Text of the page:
7 Confessions of a Former Victoria's Secret Employee
This article originally appeared on xoJane.com.
At my suburban New Jersey high school, there were only a few stores that mattered: Bloomingdale’s, Juicy Couture, Bebe (yeah, I said it), Sephora and Victoria’s Secret.
Halfway through senior year, I got into college and stopped studying and decided to get a job at one of the aforementioned stores so I could get a discount. Victoria’s Secret offered me a position, and in no time I was wearing all black, helping women decide between demi cups and push-up bras.
It turned out not to be that fun because, duh, it’s a job, not an extended shopping trip and I’m not cut out to be on my feet all day. I quit after four or five months to work at a tutoring center, which was definitely more my style. I learned a lot from my stint at Victoria’s Secret, though. Here are my pearls of wisdom:
Seriously, wash that underwear before you wear it: I know most of you probably do this already, but seriously, wash that underwear before you wear it. Yes, it might be new and it might look clean, but it might also have been sitting on the dusty floor of the storeroom for days or worse; who knows what some people do with that underwear in the dressing room. Unfortunately, a ton of men buy lingerie for their lady friends on Valentine’s Day, leaving no time to wash the undergarments. Do what you want, but think about the dusty storeroom.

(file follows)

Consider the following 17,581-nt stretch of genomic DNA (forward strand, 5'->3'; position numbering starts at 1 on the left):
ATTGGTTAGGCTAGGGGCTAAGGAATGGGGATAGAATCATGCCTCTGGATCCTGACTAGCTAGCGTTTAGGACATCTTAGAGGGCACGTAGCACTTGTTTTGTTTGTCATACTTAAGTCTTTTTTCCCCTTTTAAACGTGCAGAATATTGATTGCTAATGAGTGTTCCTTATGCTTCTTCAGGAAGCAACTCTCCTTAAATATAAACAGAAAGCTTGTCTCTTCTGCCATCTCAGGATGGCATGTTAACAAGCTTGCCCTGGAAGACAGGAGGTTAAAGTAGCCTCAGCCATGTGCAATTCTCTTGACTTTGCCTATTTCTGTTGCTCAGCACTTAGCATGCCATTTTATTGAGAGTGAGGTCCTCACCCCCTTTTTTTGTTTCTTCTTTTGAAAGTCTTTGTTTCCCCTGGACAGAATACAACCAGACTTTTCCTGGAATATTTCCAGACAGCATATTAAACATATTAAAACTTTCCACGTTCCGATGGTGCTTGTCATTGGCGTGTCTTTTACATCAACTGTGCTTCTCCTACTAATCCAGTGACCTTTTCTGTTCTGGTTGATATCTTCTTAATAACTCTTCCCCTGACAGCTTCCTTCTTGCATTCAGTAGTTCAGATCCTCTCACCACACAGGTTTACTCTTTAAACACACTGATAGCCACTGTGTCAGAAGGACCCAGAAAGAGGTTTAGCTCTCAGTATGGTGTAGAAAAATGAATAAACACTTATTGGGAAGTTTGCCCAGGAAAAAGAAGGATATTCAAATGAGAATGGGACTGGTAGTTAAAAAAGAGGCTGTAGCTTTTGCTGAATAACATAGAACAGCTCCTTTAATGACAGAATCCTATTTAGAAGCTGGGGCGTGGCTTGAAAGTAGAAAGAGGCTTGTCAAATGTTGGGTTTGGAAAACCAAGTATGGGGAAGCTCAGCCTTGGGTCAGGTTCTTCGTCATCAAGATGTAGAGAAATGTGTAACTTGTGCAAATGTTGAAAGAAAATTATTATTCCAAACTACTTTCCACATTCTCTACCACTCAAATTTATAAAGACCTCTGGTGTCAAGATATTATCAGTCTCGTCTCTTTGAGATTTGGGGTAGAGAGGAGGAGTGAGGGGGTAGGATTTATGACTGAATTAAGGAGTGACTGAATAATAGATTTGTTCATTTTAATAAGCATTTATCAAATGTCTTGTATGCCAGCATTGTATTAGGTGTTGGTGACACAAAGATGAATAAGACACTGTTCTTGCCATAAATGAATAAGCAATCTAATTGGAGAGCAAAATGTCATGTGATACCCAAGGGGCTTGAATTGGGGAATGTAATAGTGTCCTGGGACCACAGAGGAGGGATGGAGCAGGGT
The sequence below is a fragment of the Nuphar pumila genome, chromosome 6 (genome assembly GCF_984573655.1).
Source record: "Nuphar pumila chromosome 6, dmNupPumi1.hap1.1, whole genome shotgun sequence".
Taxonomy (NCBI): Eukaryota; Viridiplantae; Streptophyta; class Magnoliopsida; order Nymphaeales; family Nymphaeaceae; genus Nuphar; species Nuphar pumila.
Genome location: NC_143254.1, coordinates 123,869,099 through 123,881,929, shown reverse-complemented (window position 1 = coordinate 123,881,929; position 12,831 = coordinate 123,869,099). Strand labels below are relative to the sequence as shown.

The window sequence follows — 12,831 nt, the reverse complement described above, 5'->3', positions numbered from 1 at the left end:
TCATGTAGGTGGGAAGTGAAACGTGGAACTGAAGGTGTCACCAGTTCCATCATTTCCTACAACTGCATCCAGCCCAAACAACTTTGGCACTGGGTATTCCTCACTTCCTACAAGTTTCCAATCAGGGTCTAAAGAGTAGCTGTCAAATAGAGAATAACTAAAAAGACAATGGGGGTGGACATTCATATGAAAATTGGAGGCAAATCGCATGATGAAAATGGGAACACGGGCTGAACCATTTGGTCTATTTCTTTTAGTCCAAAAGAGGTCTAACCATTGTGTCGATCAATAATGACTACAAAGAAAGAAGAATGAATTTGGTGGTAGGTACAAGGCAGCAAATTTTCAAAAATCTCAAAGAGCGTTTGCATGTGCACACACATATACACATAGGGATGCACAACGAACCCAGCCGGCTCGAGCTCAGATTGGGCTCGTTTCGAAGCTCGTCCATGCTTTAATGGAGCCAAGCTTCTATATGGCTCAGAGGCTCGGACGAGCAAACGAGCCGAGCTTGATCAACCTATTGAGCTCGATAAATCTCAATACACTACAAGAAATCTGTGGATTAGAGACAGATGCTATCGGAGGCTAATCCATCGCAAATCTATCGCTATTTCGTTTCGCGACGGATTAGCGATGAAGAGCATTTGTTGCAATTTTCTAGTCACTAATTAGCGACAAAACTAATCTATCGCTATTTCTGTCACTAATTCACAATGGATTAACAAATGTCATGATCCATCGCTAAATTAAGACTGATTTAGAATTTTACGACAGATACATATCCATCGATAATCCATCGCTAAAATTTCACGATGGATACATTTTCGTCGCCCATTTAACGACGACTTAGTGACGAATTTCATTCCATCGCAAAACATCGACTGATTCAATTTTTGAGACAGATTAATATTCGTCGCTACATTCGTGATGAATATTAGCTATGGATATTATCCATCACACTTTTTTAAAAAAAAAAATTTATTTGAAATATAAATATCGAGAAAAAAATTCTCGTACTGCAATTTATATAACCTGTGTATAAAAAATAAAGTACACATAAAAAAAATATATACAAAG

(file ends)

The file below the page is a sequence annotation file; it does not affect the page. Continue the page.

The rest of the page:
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Don’t try to have sex in the dressing rooms: When I worked at Victoria’s Secret, we were explicitly told to maintain a hawkeye on the dressing rooms to stop any men from sneaking into the dressing rooms with their girlfriends or wives. (I was never given instructions regarding queer women.) It happened quite a few times, too, and we would all bang on the door and demand that they come out or threaten to call security. Victoria’s Secret employees keep a very close eye on the dressing room.
You’re probably wearing the wrong bra size, and you may be in denial about it: A middle-aged woman came in to ask me to fit her for a bra because she saw a segment on “Oprah” on how most women are wearing the wrong bra size. She lifted up her shirt for me in the dressing room to show me her bra and oh my. Her bra was cutting so deep into her breasts that they were spilling over the cups and it looked like she had four boobs. She was wearing a 36B and I told her she was actually a 34DD. She literally laughed at me and said that was impossible and left the store. Whatever, lady.